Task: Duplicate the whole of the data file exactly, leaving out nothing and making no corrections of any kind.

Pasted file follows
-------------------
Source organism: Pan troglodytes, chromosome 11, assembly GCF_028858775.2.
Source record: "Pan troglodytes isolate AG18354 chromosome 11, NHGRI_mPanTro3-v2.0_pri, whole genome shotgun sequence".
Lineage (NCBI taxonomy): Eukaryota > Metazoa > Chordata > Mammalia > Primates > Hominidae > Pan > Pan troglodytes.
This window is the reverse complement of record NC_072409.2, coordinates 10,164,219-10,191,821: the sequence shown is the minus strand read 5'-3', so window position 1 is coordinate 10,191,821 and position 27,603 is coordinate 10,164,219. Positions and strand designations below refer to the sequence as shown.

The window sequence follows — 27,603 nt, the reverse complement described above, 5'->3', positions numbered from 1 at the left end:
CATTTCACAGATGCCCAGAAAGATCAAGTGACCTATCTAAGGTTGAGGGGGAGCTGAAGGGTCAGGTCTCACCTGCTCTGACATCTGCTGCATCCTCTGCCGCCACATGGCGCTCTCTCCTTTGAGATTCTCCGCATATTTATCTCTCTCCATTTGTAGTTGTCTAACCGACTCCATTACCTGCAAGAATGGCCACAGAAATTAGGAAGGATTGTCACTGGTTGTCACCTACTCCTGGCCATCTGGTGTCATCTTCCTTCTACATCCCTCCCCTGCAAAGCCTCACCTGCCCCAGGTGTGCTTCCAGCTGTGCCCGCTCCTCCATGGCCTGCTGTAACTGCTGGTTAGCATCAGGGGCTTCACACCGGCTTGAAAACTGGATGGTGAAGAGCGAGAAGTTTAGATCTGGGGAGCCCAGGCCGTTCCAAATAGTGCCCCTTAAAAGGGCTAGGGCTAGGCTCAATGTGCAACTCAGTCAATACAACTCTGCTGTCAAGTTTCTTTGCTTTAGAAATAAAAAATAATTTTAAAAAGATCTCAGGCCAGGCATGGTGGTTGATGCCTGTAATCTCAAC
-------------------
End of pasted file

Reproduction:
Source organism: Pan troglodytes, chromosome 11, assembly GCF_028858775.2.
Source record: "Pan troglodytes isolate AG18354 chromosome 11, NHGRI_mPanTro3-v2.0_pri, whole genome shotgun sequence".
Lineage (NCBI taxonomy): Eukaryota > Metazoa > Chordata > Mammalia > Primates > Hominidae > Pan > Pan troglodytes.
This window is the reverse complement of record NC_072409.2, coordinates 10,164,219-10,191,821: the sequence shown is the minus strand read 5'-3', so window position 1 is coordinate 10,191,821 and position 27,603 is coordinate 10,164,219. Positions and strand designations below refer to the sequence as shown.

The window sequence follows — 27,603 nt, the reverse complement described above, 5'->3', positions numbered from 1 at the left end:
CATTTCACAGATGCCCAGAAAGATCAAGTGACCTATCTAAGGTTGAGGGGGAGCTGAAGGGTCAGGTCTCACCTGCTCTGACATCTGCTGCATCCTCTGCCGCCACATGGCGCTCTCTCCTTTGAGATTCTCCGCATATTTATCTCTCTCCATTTGTAGTTGTCTAACCGACTCCATTACCTGCAAGAATGGCCACAGAAATTAGGAAGGATTGTCACTGGTTGTCACCTACTCCTGGCCATCTGGTGTCATCTTCCTTCTACATCCCTCCCCTGCAAAGCCTCACCTGCCCCAGGTGTGCTTCCAGCTGTGCCCGCTCCTCCATGGCCTGCTGTAACTGCTGGTTAGCATCAGGGGCTTCACACCGGCTTGAAAACTGGATGGTGAAGAGCGAGAAGTTTAGATCTGGGGAGCCCAGGCCGTTCCAAATAGTGCCCCTTAAAAGGGCTAGGGCTAGGCTCAATGTGCAACTCAGTCAATACAACTCTGCTGTCAAGTTTCTTTGCTTTAGAAATAAAAAATAATTTTAAAAAGATCTCAGGCCAGGCATGGTGGTTGATGCCTGTAATCTCAAC